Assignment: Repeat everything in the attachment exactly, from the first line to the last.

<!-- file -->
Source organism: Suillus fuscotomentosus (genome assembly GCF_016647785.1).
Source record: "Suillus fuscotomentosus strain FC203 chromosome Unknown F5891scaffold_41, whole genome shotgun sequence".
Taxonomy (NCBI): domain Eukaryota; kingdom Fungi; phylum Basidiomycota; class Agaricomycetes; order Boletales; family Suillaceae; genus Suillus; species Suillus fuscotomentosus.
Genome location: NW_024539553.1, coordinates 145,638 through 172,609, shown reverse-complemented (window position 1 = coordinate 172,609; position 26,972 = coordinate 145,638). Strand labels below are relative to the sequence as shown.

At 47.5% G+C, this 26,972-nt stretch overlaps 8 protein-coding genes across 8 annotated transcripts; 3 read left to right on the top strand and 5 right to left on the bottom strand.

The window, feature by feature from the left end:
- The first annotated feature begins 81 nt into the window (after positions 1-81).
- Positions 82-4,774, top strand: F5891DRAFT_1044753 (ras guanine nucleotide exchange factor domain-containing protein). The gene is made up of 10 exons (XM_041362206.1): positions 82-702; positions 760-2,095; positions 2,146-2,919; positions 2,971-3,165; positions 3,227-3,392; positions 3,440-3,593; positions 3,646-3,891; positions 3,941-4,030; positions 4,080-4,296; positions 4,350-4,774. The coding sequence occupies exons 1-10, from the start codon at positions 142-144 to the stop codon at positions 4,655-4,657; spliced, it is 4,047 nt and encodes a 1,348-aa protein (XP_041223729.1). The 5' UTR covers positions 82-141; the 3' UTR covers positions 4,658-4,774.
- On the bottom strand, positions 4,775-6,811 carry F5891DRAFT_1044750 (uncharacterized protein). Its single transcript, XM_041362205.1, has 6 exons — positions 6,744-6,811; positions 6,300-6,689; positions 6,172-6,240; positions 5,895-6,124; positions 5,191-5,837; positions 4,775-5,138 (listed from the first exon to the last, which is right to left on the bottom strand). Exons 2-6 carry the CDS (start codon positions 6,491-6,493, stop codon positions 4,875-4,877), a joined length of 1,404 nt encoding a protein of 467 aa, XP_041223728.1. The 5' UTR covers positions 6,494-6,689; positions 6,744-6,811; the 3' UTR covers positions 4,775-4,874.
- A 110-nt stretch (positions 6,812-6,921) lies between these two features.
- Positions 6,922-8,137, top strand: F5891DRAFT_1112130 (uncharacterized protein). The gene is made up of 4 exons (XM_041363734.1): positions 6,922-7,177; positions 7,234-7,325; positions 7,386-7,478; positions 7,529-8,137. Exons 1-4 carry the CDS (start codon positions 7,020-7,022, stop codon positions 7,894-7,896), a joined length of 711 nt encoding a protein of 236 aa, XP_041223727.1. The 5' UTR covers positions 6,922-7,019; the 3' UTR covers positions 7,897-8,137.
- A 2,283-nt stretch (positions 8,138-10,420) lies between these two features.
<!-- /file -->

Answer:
Source organism: Suillus fuscotomentosus (genome assembly GCF_016647785.1).
Source record: "Suillus fuscotomentosus strain FC203 chromosome Unknown F5891scaffold_41, whole genome shotgun sequence".
Taxonomy (NCBI): domain Eukaryota; kingdom Fungi; phylum Basidiomycota; class Agaricomycetes; order Boletales; family Suillaceae; genus Suillus; species Suillus fuscotomentosus.
Genome location: NW_024539553.1, coordinates 145,638 through 172,609, shown reverse-complemented (window position 1 = coordinate 172,609; position 26,972 = coordinate 145,638). Strand labels below are relative to the sequence as shown.

At 47.5% G+C, this 26,972-nt stretch overlaps 8 protein-coding genes across 8 annotated transcripts; 3 read left to right on the top strand and 5 right to left on the bottom strand.

The window, feature by feature from the left end:
- The first annotated feature begins 81 nt into the window (after positions 1-81).
- Positions 82-4,774, top strand: F5891DRAFT_1044753 (ras guanine nucleotide exchange factor domain-containing protein). The gene is made up of 10 exons (XM_041362206.1): positions 82-702; positions 760-2,095; positions 2,146-2,919; positions 2,971-3,165; positions 3,227-3,392; positions 3,440-3,593; positions 3,646-3,891; positions 3,941-4,030; positions 4,080-4,296; positions 4,350-4,774. The coding sequence occupies exons 1-10, from the start codon at positions 142-144 to the stop codon at positions 4,655-4,657; spliced, it is 4,047 nt and encodes a 1,348-aa protein (XP_041223729.1). The 5' UTR covers positions 82-141; the 3' UTR covers positions 4,658-4,774.
- On the bottom strand, positions 4,775-6,811 carry F5891DRAFT_1044750 (uncharacterized protein). Its single transcript, XM_041362205.1, has 6 exons — positions 6,744-6,811; positions 6,300-6,689; positions 6,172-6,240; positions 5,895-6,124; positions 5,191-5,837; positions 4,775-5,138 (listed from the first exon to the last, which is right to left on the bottom strand). Exons 2-6 carry the CDS (start codon positions 6,491-6,493, stop codon positions 4,875-4,877), a joined length of 1,404 nt encoding a protein of 467 aa, XP_041223728.1. The 5' UTR covers positions 6,494-6,689; positions 6,744-6,811; the 3' UTR covers positions 4,775-4,874.
- A 110-nt stretch (positions 6,812-6,921) lies between these two features.
- Positions 6,922-8,137, top strand: F5891DRAFT_1112130 (uncharacterized protein). The gene is made up of 4 exons (XM_041363734.1): positions 6,922-7,177; positions 7,234-7,325; positions 7,386-7,478; positions 7,529-8,137. Exons 1-4 carry the CDS (start codon positions 7,020-7,022, stop codon positions 7,894-7,896), a joined length of 711 nt encoding a protein of 236 aa, XP_041223727.1. The 5' UTR covers positions 6,922-7,019; the 3' UTR covers positions 7,897-8,137.
- A 2,283-nt stretch (positions 8,138-10,420) lies between these two features.